Florida State partners with Haitian government to create disaster plans

David Merrick, deputy director
of Florida State's Center for
Disaster Risk Policy.

Florida State University is partnering with the government of Haiti to create disaster plans for a small island undergoing new commercial development.

Florida State has helped communities in Jamaica and Belize develop disaster reduction plans, but this is the first time university experts will partner with Haiti. It is also the first time students will travel to another country for this purpose.

“It can be rough,” David Merrick, deputy director of Florida State’s Center for Disaster Risk Policy, said of life on the island of Île à Vache off the southern coast of Haiti. The island is 10 miles long, has about 15,000 residents, uses diesel-fueled generators for power and ships in safe drinking water from the mainland.

The Emergency Management and Homeland Security Program and the Center for Disaster Risk Policy at Florida State have partnered with the Haitian National Government’s Ministry of Tourism and the Florida Alliance for Volunteer Action in the Caribbean and the Americas to perform the disaster reduction projects.

The Center for Disaster Risk Policy is an applied research center in the College of Social Sciences and Public Policy at Florida State and serves as the field research arm of the Emergency Management and Homeland Security Program. The center’s mission is to identify, develop and promote best practices in emergency and public management.

Students taking the Emergency Management and Homeland Security Program’s studio course will travel to Île à Vache for the first time in January. They will stay for six or seven days, Merrick said, collecting data and assessing needs.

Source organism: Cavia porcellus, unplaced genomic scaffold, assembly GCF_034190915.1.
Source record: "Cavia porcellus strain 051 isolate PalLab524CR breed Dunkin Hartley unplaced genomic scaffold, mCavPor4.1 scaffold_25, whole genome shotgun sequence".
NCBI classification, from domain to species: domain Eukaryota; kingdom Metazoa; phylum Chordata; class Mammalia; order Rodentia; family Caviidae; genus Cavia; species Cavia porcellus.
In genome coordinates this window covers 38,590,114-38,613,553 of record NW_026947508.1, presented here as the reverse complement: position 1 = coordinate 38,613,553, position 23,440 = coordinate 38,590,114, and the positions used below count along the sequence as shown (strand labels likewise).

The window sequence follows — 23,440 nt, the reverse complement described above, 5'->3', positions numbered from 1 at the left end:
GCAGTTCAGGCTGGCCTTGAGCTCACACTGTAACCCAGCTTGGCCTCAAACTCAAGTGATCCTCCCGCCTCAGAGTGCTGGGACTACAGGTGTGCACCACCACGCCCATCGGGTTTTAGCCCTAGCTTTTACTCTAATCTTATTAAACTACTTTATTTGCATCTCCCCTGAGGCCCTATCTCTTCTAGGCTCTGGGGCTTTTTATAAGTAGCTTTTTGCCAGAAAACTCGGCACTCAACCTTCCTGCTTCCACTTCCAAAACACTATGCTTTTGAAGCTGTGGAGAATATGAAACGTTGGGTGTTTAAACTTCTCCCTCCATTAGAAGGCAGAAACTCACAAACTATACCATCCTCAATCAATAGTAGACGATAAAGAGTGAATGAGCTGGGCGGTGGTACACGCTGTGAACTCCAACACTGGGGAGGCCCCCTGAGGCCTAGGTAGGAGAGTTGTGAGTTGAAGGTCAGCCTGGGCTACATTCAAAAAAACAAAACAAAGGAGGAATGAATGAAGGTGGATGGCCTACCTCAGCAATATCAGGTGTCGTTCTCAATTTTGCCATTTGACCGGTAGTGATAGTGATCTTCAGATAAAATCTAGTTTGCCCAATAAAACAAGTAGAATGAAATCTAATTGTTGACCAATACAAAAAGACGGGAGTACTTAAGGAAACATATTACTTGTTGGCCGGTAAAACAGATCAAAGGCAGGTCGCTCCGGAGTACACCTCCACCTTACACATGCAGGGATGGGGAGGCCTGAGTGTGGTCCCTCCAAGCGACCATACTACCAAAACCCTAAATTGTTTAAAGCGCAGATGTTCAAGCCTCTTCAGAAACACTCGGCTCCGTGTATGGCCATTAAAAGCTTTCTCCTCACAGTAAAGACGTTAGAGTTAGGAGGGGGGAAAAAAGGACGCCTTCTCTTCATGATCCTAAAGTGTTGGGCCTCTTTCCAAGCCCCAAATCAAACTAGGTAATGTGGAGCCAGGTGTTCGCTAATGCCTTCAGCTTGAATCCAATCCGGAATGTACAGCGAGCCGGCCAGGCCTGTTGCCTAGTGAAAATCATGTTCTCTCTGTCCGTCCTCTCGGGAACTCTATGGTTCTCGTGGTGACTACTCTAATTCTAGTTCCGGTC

“There are no formal shelters on the island,” Merrick said. “That is definitely going to be a challenge.”

Merrick said Île à Vache is not completely unprepared for calamity, but notes that the island has not been hit with any kind of natural disaster in 30 years.

According to Haiti’s Ministry of Tourism, there is a need for the local population to be better prepared for disaster and to establish a local disaster-management framework.

Students, working with professional planners and local stakeholders, will assess the island’s existing facilities and drinking water sources and create a hazard map of the area. This map will highlight locations that are vulnerable to a particular natural hazard.

“All that is going to wrap together to develop a plan for the local officials,” Merrick said.

This assessment and planning is necessary also because the small island will undergo millions of dollars in infrastructure improvements in next few years, he said. There are only two resorts on the island, but more are planned. Île à Vache’s main industry is fishing. Fishermen work out of small boats handmade on the island.

Tourism is expected to become a more robust industry in the coming years. Merrick said there’s a lot of potential for it on Île à Vache because of its beautiful beaches. He and Rob McDaniel, a faculty researcher and senior fellow at the Center for Disaster Risk Policy, traveled there in early October to perform a needs assessment.

Florida State students will make a second trip to the island at the end of the spring semester to help implement plans and train members of the local communities.

It will be quite a journey. Travelers will fly to Port-au-Prince, take a bus to the town of Les Cayes and reach Île à Vache by boat. Merrick said he is aware of the U.S. state department’s safety warnings regarding travel to Haiti’s capital and will take all recommended precautions.

The nonprofit Florida Alliance for Volunteer Action in the Caribbean and the Americas will provide technical and logistical assistance and facilitate the partnering of students and faculty with graduate students from Haitian universities for field work.

Florida State students will be paired one-on-one with Haitian college students, Merrick said. These partnerships will be invaluable, he said, because Haitian college students are typically bilingual, and very few Americans speak Creole.